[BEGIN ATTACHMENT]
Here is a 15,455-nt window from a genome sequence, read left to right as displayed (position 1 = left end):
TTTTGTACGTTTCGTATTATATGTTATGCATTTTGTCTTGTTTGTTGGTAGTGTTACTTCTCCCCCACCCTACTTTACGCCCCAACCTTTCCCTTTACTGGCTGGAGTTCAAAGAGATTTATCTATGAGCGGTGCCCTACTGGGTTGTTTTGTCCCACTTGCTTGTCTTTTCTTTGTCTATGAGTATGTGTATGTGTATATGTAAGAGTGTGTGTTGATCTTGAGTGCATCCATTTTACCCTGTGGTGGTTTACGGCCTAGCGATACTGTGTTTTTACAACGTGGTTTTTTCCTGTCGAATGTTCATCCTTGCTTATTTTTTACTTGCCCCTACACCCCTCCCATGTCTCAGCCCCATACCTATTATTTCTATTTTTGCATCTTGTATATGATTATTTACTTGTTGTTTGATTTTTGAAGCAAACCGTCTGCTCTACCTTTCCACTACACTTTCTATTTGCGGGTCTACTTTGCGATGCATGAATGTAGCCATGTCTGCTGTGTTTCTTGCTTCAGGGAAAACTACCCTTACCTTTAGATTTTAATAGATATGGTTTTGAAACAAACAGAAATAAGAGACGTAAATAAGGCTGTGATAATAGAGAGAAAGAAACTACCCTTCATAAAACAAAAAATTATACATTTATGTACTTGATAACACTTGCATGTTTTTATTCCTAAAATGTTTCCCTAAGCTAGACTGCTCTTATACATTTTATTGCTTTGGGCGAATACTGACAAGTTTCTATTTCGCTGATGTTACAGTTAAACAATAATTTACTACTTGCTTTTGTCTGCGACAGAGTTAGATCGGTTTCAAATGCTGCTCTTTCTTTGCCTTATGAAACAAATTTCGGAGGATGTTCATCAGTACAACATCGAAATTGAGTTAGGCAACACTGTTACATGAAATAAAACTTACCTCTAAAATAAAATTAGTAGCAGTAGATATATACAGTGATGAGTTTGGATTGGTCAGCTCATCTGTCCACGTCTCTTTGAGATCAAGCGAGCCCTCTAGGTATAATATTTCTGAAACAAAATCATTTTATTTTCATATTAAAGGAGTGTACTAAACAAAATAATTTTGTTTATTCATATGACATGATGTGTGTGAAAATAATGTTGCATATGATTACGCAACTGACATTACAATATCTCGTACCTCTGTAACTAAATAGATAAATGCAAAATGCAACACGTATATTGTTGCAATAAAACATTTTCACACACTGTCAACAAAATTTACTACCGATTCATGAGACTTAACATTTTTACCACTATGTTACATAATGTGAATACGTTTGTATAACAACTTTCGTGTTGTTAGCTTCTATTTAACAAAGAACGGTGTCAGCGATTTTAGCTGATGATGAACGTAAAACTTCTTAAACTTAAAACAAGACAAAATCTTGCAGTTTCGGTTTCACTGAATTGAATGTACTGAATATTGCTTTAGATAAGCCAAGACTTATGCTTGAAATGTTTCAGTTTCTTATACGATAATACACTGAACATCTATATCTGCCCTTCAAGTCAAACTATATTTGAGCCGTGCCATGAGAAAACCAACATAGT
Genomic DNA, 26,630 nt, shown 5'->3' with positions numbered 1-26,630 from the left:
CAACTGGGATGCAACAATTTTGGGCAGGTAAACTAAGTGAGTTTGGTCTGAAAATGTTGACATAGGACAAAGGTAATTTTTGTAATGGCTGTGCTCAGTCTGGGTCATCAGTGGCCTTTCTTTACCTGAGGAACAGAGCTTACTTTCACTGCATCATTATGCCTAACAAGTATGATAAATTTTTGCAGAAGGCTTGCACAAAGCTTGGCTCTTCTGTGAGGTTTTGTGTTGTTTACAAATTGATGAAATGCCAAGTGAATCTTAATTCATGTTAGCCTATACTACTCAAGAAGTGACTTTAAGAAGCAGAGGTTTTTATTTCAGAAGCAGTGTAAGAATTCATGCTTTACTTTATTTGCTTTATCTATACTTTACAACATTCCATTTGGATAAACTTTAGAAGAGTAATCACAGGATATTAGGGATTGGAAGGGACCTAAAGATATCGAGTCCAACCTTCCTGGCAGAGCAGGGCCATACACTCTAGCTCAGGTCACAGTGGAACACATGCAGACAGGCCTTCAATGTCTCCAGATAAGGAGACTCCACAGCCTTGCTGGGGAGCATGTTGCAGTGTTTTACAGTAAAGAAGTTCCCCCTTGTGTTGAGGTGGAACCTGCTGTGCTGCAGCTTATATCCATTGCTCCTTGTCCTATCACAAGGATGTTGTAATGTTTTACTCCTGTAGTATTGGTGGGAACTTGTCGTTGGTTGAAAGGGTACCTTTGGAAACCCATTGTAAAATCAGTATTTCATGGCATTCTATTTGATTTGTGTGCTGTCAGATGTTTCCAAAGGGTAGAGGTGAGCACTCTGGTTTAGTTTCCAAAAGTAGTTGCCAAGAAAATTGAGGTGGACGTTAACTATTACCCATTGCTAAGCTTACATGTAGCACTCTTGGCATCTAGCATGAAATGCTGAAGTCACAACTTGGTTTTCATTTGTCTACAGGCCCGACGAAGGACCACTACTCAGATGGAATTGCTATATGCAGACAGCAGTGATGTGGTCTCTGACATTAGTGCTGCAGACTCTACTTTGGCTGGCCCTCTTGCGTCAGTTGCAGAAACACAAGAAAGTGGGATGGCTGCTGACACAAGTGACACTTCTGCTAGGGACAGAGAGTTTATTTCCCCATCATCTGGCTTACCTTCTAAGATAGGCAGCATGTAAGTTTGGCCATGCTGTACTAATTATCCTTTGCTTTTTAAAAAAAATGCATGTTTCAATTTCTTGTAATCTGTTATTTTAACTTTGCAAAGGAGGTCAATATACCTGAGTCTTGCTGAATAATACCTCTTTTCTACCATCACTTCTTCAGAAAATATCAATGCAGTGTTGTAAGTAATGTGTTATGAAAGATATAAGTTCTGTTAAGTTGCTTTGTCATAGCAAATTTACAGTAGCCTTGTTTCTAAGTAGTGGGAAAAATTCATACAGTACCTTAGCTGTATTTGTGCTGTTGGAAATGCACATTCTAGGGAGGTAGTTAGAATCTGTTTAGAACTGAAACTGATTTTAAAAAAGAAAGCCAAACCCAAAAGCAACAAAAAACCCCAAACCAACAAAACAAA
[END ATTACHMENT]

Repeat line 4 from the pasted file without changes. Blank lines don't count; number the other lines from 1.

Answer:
CAACTGGGATGCAACAATTTTGGGCAGGTAAACTAAGTGAGTTTGGTCTGAAAATGTTGACATAGGACAAAGGTAATTTTTGTAATGGCTGTGCTCAGTCTGGGTCATCAGTGGCCTTTCTTTACCTGAGGAACAGAGCTTACTTTCACTGCATCATTATGCCTAACAAGTATGATAAATTTTTGCAGAAGGCTTGCACAAAGCTTGGCTCTTCTGTGAGGTTTTGTGTTGTTTACAAATTGATGAAATGCCAAGTGAATCTTAATTCATGTTAGCCTATACTACTCAAGAAGTGACTTTAAGAAGCAGAGGTTTTTATTTCAGAAGCAGTGTAAGAATTCATGCTTTACTTTATTTGCTTTATCTATACTTTACAACATTCCATTTGGATAAACTTTAGAAGAGTAATCACAGGATATTAGGGATTGGAAGGGACCTAAAGATATCGAGTCCAACCTTCCTGGCAGAGCAGGGCCATACACTCTAGCTCAGGTCACAGTGGAACACATGCAGACAGGCCTTCAATGTCTCCAGATAAGGAGACTCCACAGCCTTGCTGGGGAGCATGTTGCAGTGTTTTACAGTAAAGAAGTTCCCCCTTGTGTTGAGGTGGAACCTGCTGTGCTGCAGCTTATATCCATTGCTCCTTGTCCTATCACAAGGATGTTGTAATGTTTTACTCCTGTAGTATTGGTGGGAACTTGTCGTTGGTTGAAAGGGTACCTTTGGAAACCCATTGTAAAATCAGTATTTCATGGCATTCTATTTGATTTGTGTGCTGTCAGATGTTTCCAAAGGGTAGAGGTGAGCACTCTGGTTTAGTTTCCAAAAGTAGTTGCCAAGAAAATTGAGGTGGACGTTAACTATTACCCATTGCTAAGCTTACATGTAGCACTCTTGGCATCTAGCATGAAATGCTGAAGTCACAACTTGGTTTTCATTTGTCTACAGGCCCGACGAAGGACCACTACTCAGATGGAATTGCTATATGCAGACAGCAGTGATGTGGTCTCTGACATTAGTGCTGCAGACTCTACTTTGGCTGGCCCTCTTGCGTCAGTTGCAGAAACACAAGAAAGTGGGATGGCTGCTGACACAAGTGACACTTCTGCTAGGGACAGAGAGTTTATTTCCCCATCATCTGGCTTACCTTCTAAGATAGGCAGCATGTAAGTTTGGCCATGCTGTACTAATTATCCTTTGCTTTTTAAAAAAAATGCATGTTTCAATTTCTTGTAATCTGTTATTTTAACTTTGCAAAGGAGGTCAATATACCTGAGTCTTGCTGAATAATACCTCTTTTCTACCATCACTTCTTCAGAAAATATCAATGCAGTGTTGTAAGTAATGTGTTATGAAAGATATAAGTTCTGTTAAGTTGCTTTGTCATAGCAAATTTACAGTAGCCTTGTTTCTAAGTAGTGGGAAAAATTCATACAGTACCTTAGCTGTATTTGTGCTGTTGGAAATGCACATTCTAGGGAGGTAGTTAGAATCTGTTTAGAACTGAAACTGATTTTAAAAAAGAAAGCCAAACCCAAAAGCAACAAAAAACCCCAAACCAACAAAACAAA